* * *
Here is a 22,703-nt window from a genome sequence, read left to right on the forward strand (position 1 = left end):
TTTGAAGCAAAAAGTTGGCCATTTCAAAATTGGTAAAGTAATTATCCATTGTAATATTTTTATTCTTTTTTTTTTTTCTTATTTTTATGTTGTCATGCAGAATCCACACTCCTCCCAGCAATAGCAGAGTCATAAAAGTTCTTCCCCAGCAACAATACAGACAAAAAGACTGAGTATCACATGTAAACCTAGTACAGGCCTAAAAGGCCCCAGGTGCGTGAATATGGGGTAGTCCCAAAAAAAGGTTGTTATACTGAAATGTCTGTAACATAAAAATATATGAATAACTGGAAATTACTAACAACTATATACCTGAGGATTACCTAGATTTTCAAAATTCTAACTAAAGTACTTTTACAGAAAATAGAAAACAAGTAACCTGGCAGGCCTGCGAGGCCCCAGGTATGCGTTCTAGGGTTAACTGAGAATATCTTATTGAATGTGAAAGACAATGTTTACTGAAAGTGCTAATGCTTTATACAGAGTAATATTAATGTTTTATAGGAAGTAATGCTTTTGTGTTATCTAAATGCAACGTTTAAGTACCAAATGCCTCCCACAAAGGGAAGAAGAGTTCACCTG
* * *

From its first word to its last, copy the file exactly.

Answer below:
Here is a 22,703-nt window from a genome sequence, read left to right on the forward strand (position 1 = left end):
TTTGAAGCAAAAAGTTGGCCATTTCAAAATTGGTAAAGTAATTATCCATTGTAATATTTTTATTCTTTTTTTTTTTTCTTATTTTTATGTTGTCATGCAGAATCCACACTCCTCCCAGCAATAGCAGAGTCATAAAAGTTCTTCCCCAGCAACAATACAGACAAAAAGACTGAGTATCACATGTAAACCTAGTACAGGCCTAAAAGGCCCCAGGTGCGTGAATATGGGGTAGTCCCAAAAAAAGGTTGTTATACTGAAATGTCTGTAACATAAAAATATATGAATAACTGGAAATTACTAACAACTATATACCTGAGGATTACCTAGATTTTCAAAATTCTAACTAAAGTACTTTTACAGAAAATAGAAAACAAGTAACCTGGCAGGCCTGCGAGGCCCCAGGTATGCGTTCTAGGGTTAACTGAGAATATCTTATTGAATGTGAAAGACAATGTTTACTGAAAGTGCTAATGCTTTATACAGAGTAATATTAATGTTTTATAGGAAGTAATGCTTTTGTGTTATCTAAATGCAACGTTTAAGTACCAAATGCCTCCCACAAAGGGAAGAAGAGTTCACCTG